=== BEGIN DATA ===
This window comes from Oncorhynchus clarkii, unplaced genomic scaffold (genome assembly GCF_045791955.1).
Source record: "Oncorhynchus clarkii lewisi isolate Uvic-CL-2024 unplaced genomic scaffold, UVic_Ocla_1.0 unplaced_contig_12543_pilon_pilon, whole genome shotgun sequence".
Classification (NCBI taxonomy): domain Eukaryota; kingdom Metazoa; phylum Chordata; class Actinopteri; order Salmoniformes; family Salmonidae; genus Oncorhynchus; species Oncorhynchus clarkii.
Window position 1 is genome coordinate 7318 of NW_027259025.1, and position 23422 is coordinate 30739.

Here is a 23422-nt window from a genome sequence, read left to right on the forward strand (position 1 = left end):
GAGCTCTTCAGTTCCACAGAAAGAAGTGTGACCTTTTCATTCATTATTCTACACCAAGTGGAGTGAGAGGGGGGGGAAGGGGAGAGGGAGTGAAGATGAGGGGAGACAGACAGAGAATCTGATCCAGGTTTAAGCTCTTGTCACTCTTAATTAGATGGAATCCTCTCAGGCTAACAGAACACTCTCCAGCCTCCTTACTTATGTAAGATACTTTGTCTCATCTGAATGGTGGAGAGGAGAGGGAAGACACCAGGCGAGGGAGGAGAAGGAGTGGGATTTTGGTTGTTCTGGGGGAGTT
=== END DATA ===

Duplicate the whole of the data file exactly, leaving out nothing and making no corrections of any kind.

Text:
This window comes from Oncorhynchus clarkii, unplaced genomic scaffold (genome assembly GCF_045791955.1).
Source record: "Oncorhynchus clarkii lewisi isolate Uvic-CL-2024 unplaced genomic scaffold, UVic_Ocla_1.0 unplaced_contig_12543_pilon_pilon, whole genome shotgun sequence".
Classification (NCBI taxonomy): domain Eukaryota; kingdom Metazoa; phylum Chordata; class Actinopteri; order Salmoniformes; family Salmonidae; genus Oncorhynchus; species Oncorhynchus clarkii.
Window position 1 is genome coordinate 7318 of NW_027259025.1, and position 23422 is coordinate 30739.

Here is a 23422-nt window from a genome sequence, read left to right on the forward strand (position 1 = left end):
GAGCTCTTCAGTTCCACAGAAAGAAGTGTGACCTTTTCATTCATTATTCTACACCAAGTGGAGTGAGAGGGGGGGGAAGGGGAGAGGGAGTGAAGATGAGGGGAGACAGACAGAGAATCTGATCCAGGTTTAAGCTCTTGTCACTCTTAATTAGATGGAATCCTCTCAGGCTAACAGAACACTCTCCAGCCTCCTTACTTATGTAAGATACTTTGTCTCATCTGAATGGTGGAGAGGAGAGGGAAGACACCAGGCGAGGGAGGAGAAGGAGTGGGATTTTGGTTGTTCTGGGGGAGTT